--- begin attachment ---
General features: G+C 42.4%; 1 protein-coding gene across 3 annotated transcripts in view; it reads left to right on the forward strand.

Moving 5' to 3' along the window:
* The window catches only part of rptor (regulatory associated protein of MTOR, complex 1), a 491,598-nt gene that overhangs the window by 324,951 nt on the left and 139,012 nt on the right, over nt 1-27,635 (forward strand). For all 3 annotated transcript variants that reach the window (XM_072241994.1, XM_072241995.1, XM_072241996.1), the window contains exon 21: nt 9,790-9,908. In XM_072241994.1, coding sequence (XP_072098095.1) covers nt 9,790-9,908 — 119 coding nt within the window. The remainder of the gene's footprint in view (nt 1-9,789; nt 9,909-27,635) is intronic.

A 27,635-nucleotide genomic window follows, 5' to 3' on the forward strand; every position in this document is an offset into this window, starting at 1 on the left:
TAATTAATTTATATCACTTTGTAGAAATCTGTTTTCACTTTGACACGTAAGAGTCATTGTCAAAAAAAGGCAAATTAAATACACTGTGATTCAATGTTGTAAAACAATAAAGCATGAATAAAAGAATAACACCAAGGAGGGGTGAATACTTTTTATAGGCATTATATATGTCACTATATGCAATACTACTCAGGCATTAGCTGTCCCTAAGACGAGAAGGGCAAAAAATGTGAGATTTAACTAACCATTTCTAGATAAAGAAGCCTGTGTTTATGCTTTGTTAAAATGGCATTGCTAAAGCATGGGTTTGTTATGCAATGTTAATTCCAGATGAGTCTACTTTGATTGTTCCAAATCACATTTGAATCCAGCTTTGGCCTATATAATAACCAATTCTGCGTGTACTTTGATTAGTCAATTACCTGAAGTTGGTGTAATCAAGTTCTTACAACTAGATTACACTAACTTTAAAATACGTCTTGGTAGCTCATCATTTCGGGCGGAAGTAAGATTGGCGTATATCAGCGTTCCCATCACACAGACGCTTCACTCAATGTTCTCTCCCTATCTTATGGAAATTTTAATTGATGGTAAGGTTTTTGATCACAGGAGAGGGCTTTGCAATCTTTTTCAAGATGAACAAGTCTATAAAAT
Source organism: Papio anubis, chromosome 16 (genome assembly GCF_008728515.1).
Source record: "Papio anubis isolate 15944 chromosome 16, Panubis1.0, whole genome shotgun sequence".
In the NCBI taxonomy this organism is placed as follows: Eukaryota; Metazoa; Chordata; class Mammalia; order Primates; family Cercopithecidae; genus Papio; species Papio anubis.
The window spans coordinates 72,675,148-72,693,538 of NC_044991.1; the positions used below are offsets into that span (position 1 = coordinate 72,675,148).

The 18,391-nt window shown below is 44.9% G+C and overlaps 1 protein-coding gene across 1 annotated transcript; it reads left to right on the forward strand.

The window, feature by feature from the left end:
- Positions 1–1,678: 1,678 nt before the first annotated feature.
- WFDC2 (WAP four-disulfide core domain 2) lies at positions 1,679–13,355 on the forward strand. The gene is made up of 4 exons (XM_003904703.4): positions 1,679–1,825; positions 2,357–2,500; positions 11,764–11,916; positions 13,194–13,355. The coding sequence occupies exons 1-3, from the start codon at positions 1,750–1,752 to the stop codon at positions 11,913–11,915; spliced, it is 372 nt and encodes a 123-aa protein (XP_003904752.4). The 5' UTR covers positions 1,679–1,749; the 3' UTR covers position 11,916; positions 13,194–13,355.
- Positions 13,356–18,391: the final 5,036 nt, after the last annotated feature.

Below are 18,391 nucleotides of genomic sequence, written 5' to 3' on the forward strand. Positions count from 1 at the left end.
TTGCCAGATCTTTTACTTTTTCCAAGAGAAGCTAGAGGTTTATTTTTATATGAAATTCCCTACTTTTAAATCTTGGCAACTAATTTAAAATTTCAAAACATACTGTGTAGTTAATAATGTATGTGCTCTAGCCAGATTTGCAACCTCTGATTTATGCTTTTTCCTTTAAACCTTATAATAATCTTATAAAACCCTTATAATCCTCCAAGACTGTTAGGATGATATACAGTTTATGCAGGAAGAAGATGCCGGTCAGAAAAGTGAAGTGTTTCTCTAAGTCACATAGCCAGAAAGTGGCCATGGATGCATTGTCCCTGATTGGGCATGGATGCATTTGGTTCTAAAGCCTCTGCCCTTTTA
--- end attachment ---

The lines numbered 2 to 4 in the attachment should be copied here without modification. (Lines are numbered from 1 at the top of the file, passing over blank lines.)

Moving 5' to 3' along the window:
* The window catches only part of rptor (regulatory associated protein of MTOR, complex 1), a 491,598-nt gene that overhangs the window by 324,951 nt on the left and 139,012 nt on the right, over nt 1-27,635 (forward strand). For all 3 annotated transcript variants that reach the window (XM_072241994.1, XM_072241995.1, XM_072241996.1), the window contains exon 21: nt 9,790-9,908. In XM_072241994.1, coding sequence (XP_072098095.1) covers nt 9,790-9,908 — 119 coding nt within the window. The remainder of the gene's footprint in view (nt 1-9,789; nt 9,909-27,635) is intronic.

A 27,635-nucleotide genomic window follows, 5' to 3' on the forward strand; every position in this document is an offset into this window, starting at 1 on the left: